"You can't be brave if you're tired." Rachel Hollis
The reason this quote has stuck with me is because most, if not all of my students, are pretty much tired all the time. My high school students are exhausted from classes, homework, extracurriculars, and my adult students are exhausted from work, family, kids, etc. And the common complaint is they feel like they do not have enough time to make the needed change that will help them improve not just health/fitness but their career.
So let's flip the script.
In our chosen profession, bravery is not an option. By nature of performing, you HAVE to be brave. Bravery allows us to step into vulnerability, to make big choices in the rehearsal process that are wrong, so we can learn what the right choice is.
And if you are tired, sick, run down, you straight up cannot be as effective because you can't be as brave. It will end up holding you back. And I say this from experience. I stayed hidden and small for an incredibly long time because I didn't want people to see things that were "wrong" about my body. Because I stayed small and because I blamed my body and didn't learn how to properly maintain and take care of my body - I didn't get the roles I wanted. And I didn't end up with the career I wanted, either. I blamed my height and fed into the mentality of take whatever gig I could because it was the only self-validation I had at the time. And that SUCKED. And this is not what I want for all of you, so:
It's about making sure you have time for all of the things, creative and otherwise, and that you're taking care of yourself mentally and physically to be able to experience those things fully. It's a straightforward approach that will get you to look at where your time is realistically going, while also acknowledging where time is being sucked away from you.
I’ve found myself asking many of my students similar questions lately:
“What are you hoping to get out of this audition?” “Is your goal to audition and be in it no matter what? Or do you want to be a SPECIFIC role and otherwise it’s not worth it to you?” Or… most importantly “What’s more important to you and your happiness - to be in A show (any show) no matter what, or to be able to have the CHOICE to spend your time other ways?”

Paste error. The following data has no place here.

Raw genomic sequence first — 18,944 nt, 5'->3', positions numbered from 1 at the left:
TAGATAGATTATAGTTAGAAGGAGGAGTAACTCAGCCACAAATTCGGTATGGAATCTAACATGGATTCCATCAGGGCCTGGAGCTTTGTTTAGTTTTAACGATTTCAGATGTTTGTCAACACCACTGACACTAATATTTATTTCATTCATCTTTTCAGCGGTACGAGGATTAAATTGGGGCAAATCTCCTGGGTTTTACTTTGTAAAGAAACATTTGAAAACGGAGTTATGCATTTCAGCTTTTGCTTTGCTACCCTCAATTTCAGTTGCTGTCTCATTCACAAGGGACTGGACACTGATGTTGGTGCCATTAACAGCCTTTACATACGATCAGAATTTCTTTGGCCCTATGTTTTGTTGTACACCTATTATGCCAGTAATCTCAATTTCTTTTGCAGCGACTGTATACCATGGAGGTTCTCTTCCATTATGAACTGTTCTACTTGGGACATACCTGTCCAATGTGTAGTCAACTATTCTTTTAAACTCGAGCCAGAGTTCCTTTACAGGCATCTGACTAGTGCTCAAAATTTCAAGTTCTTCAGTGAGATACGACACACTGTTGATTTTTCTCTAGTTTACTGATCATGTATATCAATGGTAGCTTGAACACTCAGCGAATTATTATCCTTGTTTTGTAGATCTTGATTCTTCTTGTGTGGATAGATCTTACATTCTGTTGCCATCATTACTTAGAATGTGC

Ultimately what these questions are coming down to is...
What is your PERSONAL version of success?
Back in the day (“B in the D” if you will…) I HAD to be in a show. I was not happy if I was not able to say proudly and loudly “I CAN’T I HAVE REHEARSAL!!!”
It was the thing that made me the happiest :) It was also where my friends and chosen family were. If it wasn’t CONSTANTLY in something or had a show to look forward to, I was immediately a failure. And when I felt like a failure, things got dark.
Honestly, looking back now, it was a pretty awful way to live.
My success was defined, ultimately, by my ability to impress one or two people in a single room on a single occasion. And unfortunately, my happiness was defined by my success in theater.
What’s actually wrong with this, you might be asking?
At the end of the day, having my happiness be defined by my external success… and my external success depend on what someone else thinks of me as compared to only a handful of other people (and sometimes just depending on whether they’ve had enough coffee yet or not…)
Just ends up meaning my happiness is completely out of my control.
So I got smart. (After reaching some serious lows.) And started to define success FOR MYSELF.
For me, in my life, success means:
Plenty of time to spend with my family
Feeling financially secure, or at least having a plan and clarity to get there
Performing regularly but sanely (not always in a show, but really enjoying my time when I AM in a show)
Time to read
Time to watch shows I like
Feeling confident enough in my abilities to go for work outside my regular genre (I’mma be in a podcast soon!)
Ability to take time OFF regularly during the week as well as bigger vacation times
Ability to travel
Lots of Finn snuggle time
As you can see, performance is in there, but in a very measured capacity.
Defining my time for myself puts me back in charge. And it started by REALLY looking at my schedule and seeing what things FELT good to spend my time on, what time I realistically needed to be OFF, what time I needed FREE so I could get things outside of work done, and being able to compare that to what I WANTED my schedule and life to look like.